- Eduardo Borensztein, Olivier Jeanne, Paolo Mauro, Jeronimo Zettelmeyer, and Marcos Chamon
- Published Date:
- January 2005
© 2004 International Monetary Fund
Production: IMF Multimedia Services Division
Figures: Jorge Salazar
Typesetting: Alicia Etchebarne-Bourdin
Sovereign debt structure for crisis prevention/Eduardo Borensztein … [et al.]—Washington, D.C.: International Monetary Fund, 2004.
p. cm.—(Occasional paper); 237
Includes bibliographical references.
1. Debts, public. 2. Financial instruments. I. Borensztein, Eduardo. II. Occasional paper (International Monetary Fund); no. 237.
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The following symbols have been used throughout this paper:
… to indicate that data are not available;
—to indicate that the figure is zero or less than half the final digit shown, or that the item does not exist;
–between years or months (e.g., 2001–02 or January–June) to indicate the years or months covered, including the beginning and ending years or months;
/ between years (e.g., 2001/02) to indicate a fiscal (financial) year.
“n.a.” means not applicable.
“Billion” means a thousand million.
Minor discrepancies between constituent figures and totals are due to rounding.
The term “country,” as used in this paper, does not in all cases refer to a territorial entity that is a state as understood by international law and practice; the term also covers some territorial entities that are not states, but for which statistical data are maintained and provided internationally on a separate and independent basis.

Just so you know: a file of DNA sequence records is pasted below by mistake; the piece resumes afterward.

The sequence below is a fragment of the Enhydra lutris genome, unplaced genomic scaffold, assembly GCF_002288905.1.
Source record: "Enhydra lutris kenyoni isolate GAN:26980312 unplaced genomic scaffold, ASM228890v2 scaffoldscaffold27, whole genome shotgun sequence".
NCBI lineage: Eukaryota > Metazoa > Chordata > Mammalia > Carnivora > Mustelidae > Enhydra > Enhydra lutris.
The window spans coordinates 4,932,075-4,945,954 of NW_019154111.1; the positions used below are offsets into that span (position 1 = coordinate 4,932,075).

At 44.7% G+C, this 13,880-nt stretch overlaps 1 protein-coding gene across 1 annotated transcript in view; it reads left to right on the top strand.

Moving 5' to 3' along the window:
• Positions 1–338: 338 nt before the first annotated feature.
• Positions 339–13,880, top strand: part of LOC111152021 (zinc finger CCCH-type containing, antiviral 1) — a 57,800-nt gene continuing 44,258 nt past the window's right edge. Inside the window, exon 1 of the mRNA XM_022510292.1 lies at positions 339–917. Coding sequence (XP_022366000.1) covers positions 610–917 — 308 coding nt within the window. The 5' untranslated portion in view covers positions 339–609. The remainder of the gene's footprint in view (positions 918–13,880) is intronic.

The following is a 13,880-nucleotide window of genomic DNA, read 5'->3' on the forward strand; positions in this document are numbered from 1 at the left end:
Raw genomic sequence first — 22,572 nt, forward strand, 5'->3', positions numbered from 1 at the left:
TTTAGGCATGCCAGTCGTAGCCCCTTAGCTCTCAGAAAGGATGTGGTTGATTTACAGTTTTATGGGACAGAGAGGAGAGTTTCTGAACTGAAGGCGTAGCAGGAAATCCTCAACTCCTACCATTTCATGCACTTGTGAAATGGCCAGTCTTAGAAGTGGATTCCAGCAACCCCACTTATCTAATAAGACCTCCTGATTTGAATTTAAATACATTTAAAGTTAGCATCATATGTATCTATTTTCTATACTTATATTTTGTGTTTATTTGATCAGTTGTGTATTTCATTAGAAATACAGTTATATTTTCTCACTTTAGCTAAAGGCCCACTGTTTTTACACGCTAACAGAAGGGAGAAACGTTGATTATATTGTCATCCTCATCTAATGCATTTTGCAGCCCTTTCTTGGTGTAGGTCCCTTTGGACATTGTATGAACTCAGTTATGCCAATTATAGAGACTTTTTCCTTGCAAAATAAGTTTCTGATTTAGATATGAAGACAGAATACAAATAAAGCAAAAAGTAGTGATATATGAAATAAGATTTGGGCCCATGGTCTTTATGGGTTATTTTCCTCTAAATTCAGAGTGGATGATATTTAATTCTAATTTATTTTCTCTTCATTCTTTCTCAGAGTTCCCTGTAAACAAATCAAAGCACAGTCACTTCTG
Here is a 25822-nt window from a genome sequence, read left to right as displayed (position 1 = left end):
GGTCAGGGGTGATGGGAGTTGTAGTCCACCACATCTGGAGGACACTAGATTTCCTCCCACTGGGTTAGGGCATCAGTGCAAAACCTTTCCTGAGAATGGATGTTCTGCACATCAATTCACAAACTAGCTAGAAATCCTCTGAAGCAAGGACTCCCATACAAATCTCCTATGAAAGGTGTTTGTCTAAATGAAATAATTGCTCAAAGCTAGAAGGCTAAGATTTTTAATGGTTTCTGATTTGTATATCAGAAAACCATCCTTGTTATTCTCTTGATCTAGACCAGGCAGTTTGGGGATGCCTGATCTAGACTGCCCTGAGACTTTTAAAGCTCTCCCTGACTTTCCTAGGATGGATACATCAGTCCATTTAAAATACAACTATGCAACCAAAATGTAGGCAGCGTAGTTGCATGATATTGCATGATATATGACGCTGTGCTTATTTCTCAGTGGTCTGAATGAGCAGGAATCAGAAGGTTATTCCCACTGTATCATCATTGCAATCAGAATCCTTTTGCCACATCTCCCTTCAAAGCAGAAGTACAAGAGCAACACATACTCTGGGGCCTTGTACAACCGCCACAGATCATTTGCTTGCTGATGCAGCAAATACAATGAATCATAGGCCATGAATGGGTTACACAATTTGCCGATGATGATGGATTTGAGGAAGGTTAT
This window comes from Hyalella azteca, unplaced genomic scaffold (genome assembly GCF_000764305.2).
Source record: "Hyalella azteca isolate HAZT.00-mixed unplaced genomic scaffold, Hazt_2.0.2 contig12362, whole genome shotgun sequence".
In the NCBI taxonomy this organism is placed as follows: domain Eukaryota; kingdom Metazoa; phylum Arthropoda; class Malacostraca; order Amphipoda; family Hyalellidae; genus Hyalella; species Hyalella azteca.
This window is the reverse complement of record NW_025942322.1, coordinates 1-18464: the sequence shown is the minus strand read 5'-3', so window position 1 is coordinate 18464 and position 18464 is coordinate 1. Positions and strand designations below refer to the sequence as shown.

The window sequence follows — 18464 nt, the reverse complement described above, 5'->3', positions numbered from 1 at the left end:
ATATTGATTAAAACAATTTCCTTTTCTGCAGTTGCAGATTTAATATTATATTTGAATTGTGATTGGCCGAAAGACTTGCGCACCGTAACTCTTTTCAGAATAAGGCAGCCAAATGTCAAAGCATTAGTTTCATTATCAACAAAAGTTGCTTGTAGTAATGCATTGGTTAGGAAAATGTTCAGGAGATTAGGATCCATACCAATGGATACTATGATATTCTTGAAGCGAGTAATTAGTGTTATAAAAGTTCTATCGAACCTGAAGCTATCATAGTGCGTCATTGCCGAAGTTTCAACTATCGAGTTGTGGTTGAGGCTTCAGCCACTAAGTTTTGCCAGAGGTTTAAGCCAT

This Occasional Paper is intended to stimulate debate on the issue of sovereign debt structures for crisis prevention. It was prepared under the general guidance of Raghuram Rajan. The authors include Eduardo Borensztein, Marcos Chamon, Olivier Jeanne, Paolo Mauro, and Jeromin Zettelmeyer. Work on the paper was led by Paolo Mauro. The authors are grateful to Jonathan Ostry, Anna Gelpern, Sean Hagan, Simon Johnson, Thomas Laryea, and several other colleagues for helpful comments; to Priyanka Malhotra and Martin Minnoni for excellent research assistance; and to Usha David for editorial assistance. Special thanks to Leslie Payton-Jacobs of EMTA for helpful suggestions and cooperation in circulating the survey, and to Kellett Hannah for web services. Archana Kumar of the External Relations Department edited the paper and coordinated its production.
The opinions expressed are solely those of the authors and do not necessarily reflect the views of the International Monetary Fund or its Executive Directors.